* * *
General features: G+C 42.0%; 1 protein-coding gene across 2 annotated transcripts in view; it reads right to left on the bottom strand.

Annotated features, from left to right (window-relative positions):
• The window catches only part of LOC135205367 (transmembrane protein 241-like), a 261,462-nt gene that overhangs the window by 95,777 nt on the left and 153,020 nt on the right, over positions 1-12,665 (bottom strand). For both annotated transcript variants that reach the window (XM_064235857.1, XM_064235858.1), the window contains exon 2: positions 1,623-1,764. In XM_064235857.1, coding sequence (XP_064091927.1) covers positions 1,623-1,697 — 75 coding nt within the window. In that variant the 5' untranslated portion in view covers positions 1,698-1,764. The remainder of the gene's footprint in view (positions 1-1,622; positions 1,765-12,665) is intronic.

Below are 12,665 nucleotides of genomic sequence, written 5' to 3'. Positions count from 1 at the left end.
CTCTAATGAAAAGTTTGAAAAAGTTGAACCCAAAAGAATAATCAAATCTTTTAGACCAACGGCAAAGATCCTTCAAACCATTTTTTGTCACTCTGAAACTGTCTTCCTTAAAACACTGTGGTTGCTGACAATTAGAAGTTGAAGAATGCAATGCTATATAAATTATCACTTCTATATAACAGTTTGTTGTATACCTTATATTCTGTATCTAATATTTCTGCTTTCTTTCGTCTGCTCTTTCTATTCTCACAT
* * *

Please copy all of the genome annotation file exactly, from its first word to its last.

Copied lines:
General features: G+C 42.0%; 1 protein-coding gene across 2 annotated transcripts in view; it reads right to left on the bottom strand.

Annotated features, from left to right (window-relative positions):
• The window catches only part of LOC135205367 (transmembrane protein 241-like), a 261,462-nt gene that overhangs the window by 95,777 nt on the left and 153,020 nt on the right, over positions 1-12,665 (bottom strand). For both annotated transcript variants that reach the window (XM_064235857.1, XM_064235858.1), the window contains exon 2: positions 1,623-1,764. In XM_064235857.1, coding sequence (XP_064091927.1) covers positions 1,623-1,697 — 75 coding nt within the window. In that variant the 5' untranslated portion in view covers positions 1,698-1,764. The remainder of the gene's footprint in view (positions 1-1,622; positions 1,765-12,665) is intronic.

Below are 12,665 nucleotides of genomic sequence, written 5' to 3'. Positions count from 1 at the left end.
CTCTAATGAAAAGTTTGAAAAAGTTGAACCCAAAAGAATAATCAAATCTTTTAGACCAACGGCAAAGATCCTTCAAACCATTTTTTGTCACTCTGAAACTGTCTTCCTTAAAACACTGTGGTTGCTGACAATTAGAAGTTGAAGAATGCAATGCTATATAAATTATCACTTCTATATAACAGTTTGTTGTATACCTTATATTCTGTATCTAATATTTCTGCTTTCTTTCGTCTGCTCTTTCTATTCTCACAT